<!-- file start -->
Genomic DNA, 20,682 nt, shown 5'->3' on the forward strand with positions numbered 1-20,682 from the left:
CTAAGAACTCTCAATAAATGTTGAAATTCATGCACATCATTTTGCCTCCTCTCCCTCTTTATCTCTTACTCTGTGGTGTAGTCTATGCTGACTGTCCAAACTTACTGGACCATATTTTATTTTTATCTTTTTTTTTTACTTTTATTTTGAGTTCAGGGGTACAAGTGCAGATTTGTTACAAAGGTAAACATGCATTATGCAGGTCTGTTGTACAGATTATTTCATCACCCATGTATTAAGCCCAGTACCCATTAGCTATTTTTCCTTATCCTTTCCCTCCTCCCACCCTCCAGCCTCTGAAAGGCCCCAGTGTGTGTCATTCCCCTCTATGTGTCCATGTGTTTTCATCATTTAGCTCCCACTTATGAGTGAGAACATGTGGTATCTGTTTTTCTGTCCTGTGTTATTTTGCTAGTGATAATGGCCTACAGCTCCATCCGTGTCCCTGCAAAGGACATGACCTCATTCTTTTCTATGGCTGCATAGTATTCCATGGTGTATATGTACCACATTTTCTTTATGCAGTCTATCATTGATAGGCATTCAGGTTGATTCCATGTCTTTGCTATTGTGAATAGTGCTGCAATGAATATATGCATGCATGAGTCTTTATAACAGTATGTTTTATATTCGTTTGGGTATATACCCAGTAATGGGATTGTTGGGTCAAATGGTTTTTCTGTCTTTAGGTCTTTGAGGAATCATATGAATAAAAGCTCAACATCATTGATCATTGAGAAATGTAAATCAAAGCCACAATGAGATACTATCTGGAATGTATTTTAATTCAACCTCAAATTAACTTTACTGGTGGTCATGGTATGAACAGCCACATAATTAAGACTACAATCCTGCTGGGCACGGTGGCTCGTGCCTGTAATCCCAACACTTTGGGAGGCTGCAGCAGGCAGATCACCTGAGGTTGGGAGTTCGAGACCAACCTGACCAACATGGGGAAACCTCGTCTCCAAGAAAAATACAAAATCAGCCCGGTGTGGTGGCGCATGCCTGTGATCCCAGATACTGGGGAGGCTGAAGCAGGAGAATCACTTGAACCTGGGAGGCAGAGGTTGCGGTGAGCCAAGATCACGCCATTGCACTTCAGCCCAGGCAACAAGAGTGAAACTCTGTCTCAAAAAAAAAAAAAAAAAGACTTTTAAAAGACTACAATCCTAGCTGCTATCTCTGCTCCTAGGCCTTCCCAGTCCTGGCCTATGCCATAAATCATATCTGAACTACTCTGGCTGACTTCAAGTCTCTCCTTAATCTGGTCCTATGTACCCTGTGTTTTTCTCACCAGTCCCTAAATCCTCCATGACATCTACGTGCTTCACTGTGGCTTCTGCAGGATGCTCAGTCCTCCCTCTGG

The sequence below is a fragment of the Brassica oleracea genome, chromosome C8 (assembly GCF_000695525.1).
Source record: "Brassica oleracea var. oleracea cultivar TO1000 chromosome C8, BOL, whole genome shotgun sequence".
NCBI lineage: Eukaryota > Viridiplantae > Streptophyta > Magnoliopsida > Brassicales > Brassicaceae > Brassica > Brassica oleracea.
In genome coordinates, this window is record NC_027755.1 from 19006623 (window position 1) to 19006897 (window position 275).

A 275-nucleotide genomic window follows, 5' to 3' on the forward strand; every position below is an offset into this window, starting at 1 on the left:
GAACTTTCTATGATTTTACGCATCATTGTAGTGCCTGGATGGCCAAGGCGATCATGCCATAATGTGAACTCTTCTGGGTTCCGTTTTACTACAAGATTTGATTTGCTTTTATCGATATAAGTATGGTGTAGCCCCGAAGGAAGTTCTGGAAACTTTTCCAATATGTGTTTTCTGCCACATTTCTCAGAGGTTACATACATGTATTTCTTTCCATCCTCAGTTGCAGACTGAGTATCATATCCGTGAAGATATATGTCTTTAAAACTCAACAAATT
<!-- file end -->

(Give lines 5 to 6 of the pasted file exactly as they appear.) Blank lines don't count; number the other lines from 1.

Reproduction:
NCBI lineage: Eukaryota > Viridiplantae > Streptophyta > Magnoliopsida > Brassicales > Brassicaceae > Brassica > Brassica oleracea.
In genome coordinates, this window is record NC_027755.1 from 19006623 (window position 1) to 19006897 (window position 275).